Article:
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Lewis Nedas Law are London-based solicitors. Frequently rated in both Chambers UK and The Legal 500, we can help you or your business today. Tel: 020 7387 2032.
NOV
17

Can you claim HS2 compensation?

hs2Here at Lewis Nedas we can process your potential claim for a ‘Blight Notice’ with the High Speed Two Limited (HS2).

In accordance with current statutory powers, certain home owners in specifically designated zones next to the proposed HS2 line are entitled to statutory compensation should they serve a Blight Notice.

A Blight Notice can only be made in compliance with various criteria which we have expertise in reviewing and assisting with. If successful, a home owner is potentially eligible to make claim with HS2, a non-departmental body of the Department for Transport which would ultimately be for the sale value of their home at an agreed market price and an additional pay-out of statutory compensation including payment for home-moving expenses.

During the course of this specialist conveyancing, we would assist you in processing your claim with HS2 and work with your independently appointed surveyor to guide you through the legal process for the statutory sale.

We would be particularly interested in speaking to you if you are a residential or business owner with property located for at least the last 6 months in the following locations within the Camden area:-

(i) Nash House and Park Village East

(ii) Mornington Terrace

(iii) Delancey Street

(iv) Clarkson Row

(v) 1-60 Eskdale

(vi) 1-39 Ainsdale 

(vii) Silverdale

(viii) Vardnell Street

(ix) Hampstead Road

(x) Cardington Street

(xi) Melton Street

(xii) Eversholt Street

(xiii) Coburg Street

(xiv) Varndell Street

(xv) Euston Square

(xvi) Barnby Street

 

Please note the above list of streets is by no means definitive of the potentially blighted HS2 blight zones.

Please call Richard Greenby on direct dial  020 7691 4560 to discuss matters in greater detail.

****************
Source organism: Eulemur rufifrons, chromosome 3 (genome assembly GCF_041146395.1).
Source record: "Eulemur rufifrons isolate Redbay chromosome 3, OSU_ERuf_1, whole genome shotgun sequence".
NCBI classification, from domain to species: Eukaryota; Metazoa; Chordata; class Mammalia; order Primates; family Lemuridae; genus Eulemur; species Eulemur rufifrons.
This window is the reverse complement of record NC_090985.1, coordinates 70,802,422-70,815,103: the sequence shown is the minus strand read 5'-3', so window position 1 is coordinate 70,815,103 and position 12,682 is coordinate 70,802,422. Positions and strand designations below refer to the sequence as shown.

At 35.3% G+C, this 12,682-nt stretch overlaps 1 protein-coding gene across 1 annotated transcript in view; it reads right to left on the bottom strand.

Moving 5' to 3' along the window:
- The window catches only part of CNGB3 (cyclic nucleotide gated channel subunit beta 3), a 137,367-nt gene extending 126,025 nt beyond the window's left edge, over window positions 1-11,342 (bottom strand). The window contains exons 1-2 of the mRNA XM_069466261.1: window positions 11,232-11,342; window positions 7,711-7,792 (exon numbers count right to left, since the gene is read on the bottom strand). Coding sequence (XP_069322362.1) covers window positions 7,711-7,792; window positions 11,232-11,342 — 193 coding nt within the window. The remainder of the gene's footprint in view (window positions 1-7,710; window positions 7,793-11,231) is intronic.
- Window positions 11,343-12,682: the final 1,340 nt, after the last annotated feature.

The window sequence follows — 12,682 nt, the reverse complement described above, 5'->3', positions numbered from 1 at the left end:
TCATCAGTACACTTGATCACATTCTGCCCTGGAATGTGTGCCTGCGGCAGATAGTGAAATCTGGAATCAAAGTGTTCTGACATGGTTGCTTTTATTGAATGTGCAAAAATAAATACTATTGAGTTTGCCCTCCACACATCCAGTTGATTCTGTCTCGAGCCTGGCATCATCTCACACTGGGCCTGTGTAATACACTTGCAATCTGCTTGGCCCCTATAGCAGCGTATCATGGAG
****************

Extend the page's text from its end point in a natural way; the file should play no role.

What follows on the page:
Alternatively, please email on rgreenby@lewisnedas.co.uk for a free initial review of your property claim.

   

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NOV
11

The Property Update; November Newsletter

black and white housesThe Lewis Nedas Property Newsletter is back!

We took a break over the Summer and the early Autumn, to assess the ramifications of the Brexit vote and its effect on the Housing Market. It is still far too early to say what the true effects are, because there have been so many other variables to consider (the drop in the pound being one such major variable). It's accurate to say that the market is much quieter and price growth is much reduced.

The London prime markets, i.e. Zones 1 and 2, have however seen a marked reduction in prices, a record average drop of over £100,000!

Fewer people are able to buy property; in fact the number of under 35’s who are property owners has decreased by 1/3 since 2011, to 334,000 this year. The U.K is now outside Europe’s top 20 countries for house sales.

 

Buy to Let Market

It's plain that there are issues on the horizon for buy to let investors; they will see less tax relief and less mortgage availability the supply of housing is on a rising curve and rents are increasingly unaffordable.

Additionally those BTL landlords who used a supposed loophole, which appeared to allow landlords (before the increase in SDLT in April this year) to transfer properties into limited companies in an attempt to avoid the increase in tax, are likely to come to the attention of HMRC.

Such a device is likely to fall foul of HMRC and tax avoidance legislation, and could easily attract allegations of both tax and mortgage fraud. It is anticipated that HMRC would assume that such transfers to limited companies were artificial structures.

 

Residential Property